9. I’m an extrovert who prefers to be on my own. As an ‘actor’ rather than a ‘watcher’ social situations very much involve me focussing on other people – from my experience we are deeply envious of introverts due to the fact that we see you as ‘quietly confident.’ Most of the time we’re acting as court jesters and our uncomfortableness with silence is because we feel we haven’t done our job. After all the introvert isn’t doing much.

    I enjoy being by myself and act completely differently when alone or with other extroverts. This isn’t because I’m uncomfortable with self examination, or that I dislike myself. Its because an introvert and extrovert together create an expectation where the introvert judges and the extrovert performs. The quiet people have a lot more power than some of them realise, but its not because we as extroverts are stupid or unaware and its not because we’re scared of a vacuum in ourselves, we just want to avoid having a vacuum between us and other people.

    Introverts usually accuse extroverts of being arrogant but I would argue the opposite – we are happy to offer up our inner lives for examination because we don’t have absolute confidence in our own beliefs (not always a negative) whereas introverts act in an opposite manner. ‘Breaking the Ice’ and ‘Projecting ourselves outwards’ isn’t a hobby, its not arrogance and we’re not doing it to avoid thinking about ourselves. Its just that sitting in companionable silence could possibly outstay its welcome whereas conversation has limitless possibilities. When I want some ‘me time’ I stay by myself, when I’m with other people I try to engage with them and I don’t think that’s anything to be ashamed of.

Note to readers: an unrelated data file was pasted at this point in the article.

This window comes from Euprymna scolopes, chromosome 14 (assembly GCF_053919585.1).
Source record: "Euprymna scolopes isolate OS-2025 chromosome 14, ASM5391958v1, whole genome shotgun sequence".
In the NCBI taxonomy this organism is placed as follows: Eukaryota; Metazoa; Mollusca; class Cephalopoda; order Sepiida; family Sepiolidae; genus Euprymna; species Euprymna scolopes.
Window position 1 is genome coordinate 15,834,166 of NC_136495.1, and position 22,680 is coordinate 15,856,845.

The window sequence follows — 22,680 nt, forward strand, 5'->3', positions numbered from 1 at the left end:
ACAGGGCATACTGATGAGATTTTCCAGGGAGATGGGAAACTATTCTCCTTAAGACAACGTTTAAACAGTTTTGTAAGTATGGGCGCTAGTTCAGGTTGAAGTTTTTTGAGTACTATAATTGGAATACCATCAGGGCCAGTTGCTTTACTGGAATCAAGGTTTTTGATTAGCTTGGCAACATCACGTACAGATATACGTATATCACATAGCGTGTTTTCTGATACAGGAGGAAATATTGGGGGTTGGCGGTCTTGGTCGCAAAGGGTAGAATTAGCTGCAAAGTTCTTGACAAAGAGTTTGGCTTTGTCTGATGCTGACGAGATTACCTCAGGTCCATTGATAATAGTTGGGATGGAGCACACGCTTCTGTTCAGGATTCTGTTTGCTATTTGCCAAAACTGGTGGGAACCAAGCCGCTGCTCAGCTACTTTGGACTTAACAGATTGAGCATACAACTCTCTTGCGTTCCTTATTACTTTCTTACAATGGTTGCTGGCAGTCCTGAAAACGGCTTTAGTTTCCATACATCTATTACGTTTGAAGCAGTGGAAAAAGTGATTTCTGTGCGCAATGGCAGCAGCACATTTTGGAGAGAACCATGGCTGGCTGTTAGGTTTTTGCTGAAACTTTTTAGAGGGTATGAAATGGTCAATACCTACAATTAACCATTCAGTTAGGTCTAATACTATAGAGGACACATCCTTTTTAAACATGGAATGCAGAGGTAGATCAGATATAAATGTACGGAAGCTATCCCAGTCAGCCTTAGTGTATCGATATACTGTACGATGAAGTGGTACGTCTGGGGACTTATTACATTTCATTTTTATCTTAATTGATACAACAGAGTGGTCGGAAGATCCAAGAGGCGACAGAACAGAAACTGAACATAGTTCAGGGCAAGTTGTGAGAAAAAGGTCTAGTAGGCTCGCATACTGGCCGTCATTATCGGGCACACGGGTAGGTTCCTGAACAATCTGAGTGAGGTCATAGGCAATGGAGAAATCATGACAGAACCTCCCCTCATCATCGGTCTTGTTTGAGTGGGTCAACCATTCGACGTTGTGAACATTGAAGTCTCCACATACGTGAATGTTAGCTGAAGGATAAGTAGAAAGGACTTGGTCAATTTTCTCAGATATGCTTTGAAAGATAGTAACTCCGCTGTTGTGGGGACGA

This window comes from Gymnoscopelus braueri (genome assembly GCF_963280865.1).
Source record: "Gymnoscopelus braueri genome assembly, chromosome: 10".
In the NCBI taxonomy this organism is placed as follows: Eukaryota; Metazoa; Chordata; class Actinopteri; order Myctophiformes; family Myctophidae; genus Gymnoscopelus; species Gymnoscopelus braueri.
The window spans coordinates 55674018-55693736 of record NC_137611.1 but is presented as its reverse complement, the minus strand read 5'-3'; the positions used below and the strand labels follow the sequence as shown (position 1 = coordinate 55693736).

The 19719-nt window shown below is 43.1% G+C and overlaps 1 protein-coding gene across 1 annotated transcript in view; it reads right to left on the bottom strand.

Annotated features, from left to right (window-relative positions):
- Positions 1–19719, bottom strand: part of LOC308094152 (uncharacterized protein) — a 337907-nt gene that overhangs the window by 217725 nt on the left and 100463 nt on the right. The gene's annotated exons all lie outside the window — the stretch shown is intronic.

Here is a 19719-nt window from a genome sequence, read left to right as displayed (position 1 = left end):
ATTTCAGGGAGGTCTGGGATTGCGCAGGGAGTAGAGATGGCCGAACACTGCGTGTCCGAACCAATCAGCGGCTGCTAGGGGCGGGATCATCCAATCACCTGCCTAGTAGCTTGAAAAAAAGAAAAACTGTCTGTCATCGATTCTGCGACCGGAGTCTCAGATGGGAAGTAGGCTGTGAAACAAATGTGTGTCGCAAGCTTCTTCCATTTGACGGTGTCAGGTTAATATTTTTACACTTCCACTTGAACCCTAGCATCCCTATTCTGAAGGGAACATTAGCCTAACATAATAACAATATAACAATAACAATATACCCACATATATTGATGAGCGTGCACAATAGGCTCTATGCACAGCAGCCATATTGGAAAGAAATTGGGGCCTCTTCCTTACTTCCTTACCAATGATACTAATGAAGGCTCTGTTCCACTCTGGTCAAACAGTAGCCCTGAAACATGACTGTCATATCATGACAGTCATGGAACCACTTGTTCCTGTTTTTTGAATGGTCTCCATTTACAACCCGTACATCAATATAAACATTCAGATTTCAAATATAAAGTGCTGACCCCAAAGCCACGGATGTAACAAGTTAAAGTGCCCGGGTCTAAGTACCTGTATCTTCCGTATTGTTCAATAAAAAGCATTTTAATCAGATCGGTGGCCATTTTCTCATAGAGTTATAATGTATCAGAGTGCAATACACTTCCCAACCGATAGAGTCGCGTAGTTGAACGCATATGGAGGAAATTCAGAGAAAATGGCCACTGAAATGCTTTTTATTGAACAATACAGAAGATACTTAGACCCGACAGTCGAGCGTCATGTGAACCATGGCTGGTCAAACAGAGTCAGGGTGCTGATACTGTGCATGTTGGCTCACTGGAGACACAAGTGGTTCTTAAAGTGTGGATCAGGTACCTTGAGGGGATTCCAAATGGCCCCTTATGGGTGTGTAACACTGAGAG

10. WB, I understand extraverts a little better, but you are wrong about introverts. Introverts never judge, they process. The problem is that extraverts think that they know what introverts are thinking. It’s extraverts who are judgmental (i know it is not on purpose), what they see on the outside is fact and they go off telling everyone and everything that has an ear, without checking. You mention that introverts don’t do much, but the introvert does do a lot, they just think before they act, sometimes not acting at all is the best thing to do. The introvert decides so, with confidence, because they know in detail what is going on. To the extravert, just hearing something does not mean it is fact, it is hear- say until you KNOW!. It does not mean one has to (re) act to what one has heard, this prevents one from making assumptions and jumping to conclusions and doing stupid things and hurting people, yes hurting.
    I have had my share of extraverts, going around babbling about things that turned out to be different, but turned out hurting the person they were talking about. Was it personal? No it was not, but being judged by others just because one assumes things is horrible.